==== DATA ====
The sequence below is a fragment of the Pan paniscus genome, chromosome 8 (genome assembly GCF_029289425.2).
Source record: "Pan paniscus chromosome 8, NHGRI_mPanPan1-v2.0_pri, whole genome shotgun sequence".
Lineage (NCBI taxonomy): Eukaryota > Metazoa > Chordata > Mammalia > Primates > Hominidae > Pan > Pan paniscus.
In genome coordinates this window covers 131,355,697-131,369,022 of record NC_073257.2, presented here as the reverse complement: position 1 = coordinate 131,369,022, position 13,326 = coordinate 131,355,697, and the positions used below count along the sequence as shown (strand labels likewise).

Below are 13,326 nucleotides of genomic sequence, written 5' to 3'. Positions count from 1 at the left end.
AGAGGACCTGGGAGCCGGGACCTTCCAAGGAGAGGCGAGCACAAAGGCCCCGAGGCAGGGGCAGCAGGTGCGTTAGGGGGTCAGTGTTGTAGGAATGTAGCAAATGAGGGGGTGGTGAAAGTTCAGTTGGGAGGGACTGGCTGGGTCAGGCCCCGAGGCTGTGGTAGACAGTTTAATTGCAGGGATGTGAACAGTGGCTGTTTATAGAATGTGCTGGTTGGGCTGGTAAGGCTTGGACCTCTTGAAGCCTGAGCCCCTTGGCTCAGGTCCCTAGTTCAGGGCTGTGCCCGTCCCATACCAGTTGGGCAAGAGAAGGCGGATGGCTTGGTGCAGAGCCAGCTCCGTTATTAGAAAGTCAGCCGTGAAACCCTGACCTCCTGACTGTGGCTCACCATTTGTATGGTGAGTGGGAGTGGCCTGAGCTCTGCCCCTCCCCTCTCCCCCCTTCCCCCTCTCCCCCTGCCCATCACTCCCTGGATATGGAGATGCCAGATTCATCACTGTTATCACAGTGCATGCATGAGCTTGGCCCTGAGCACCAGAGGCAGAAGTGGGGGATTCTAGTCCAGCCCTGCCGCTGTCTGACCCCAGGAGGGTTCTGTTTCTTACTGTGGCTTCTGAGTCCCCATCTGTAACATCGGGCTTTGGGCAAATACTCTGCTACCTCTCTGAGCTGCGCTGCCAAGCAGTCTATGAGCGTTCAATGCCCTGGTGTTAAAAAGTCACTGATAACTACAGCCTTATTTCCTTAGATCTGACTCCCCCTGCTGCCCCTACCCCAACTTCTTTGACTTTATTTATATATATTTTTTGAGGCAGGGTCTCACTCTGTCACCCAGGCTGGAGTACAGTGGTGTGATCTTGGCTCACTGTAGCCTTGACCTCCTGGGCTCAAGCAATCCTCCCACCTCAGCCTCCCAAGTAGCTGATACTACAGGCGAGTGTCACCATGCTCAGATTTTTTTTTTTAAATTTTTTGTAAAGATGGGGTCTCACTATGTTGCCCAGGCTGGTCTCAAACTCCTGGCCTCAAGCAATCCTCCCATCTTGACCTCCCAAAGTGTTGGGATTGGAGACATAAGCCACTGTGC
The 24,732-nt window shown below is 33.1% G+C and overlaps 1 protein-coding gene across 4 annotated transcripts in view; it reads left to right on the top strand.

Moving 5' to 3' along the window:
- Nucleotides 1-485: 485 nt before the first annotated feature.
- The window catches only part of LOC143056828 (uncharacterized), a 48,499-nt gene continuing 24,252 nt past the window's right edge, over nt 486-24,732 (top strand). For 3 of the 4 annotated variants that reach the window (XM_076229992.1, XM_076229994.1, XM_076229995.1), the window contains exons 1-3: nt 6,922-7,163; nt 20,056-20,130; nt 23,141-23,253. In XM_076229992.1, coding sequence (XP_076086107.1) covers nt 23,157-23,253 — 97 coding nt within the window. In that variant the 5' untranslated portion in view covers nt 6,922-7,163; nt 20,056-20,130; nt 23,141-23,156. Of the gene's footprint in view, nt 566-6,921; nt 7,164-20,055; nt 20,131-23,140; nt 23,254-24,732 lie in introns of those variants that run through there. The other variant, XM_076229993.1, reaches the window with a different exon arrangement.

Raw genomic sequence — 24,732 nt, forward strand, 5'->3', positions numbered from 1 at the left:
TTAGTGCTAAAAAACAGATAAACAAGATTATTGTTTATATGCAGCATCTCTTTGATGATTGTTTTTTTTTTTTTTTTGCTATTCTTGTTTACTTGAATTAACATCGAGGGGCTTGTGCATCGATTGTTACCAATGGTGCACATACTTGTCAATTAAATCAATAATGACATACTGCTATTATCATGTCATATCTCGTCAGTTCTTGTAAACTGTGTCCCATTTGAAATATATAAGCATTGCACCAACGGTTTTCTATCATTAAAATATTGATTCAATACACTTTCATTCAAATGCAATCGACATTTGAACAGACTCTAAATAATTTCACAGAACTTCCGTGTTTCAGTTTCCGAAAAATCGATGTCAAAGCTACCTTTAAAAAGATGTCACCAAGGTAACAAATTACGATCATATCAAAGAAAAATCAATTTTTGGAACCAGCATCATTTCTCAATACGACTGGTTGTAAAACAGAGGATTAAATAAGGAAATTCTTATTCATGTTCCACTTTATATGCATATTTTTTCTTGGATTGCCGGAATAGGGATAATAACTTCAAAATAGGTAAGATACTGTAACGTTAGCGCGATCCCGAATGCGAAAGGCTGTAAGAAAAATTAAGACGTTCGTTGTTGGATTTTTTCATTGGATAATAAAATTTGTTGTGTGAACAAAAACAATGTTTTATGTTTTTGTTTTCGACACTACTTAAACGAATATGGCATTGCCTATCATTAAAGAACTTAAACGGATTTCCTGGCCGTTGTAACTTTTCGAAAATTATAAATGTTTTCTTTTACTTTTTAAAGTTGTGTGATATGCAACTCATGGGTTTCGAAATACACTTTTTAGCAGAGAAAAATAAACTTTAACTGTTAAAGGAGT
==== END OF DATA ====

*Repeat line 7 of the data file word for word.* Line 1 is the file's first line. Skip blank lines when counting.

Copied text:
The 24,732-nt window shown below is 33.1% G+C and overlaps 1 protein-coding gene across 4 annotated transcripts in view; it reads left to right on the top strand.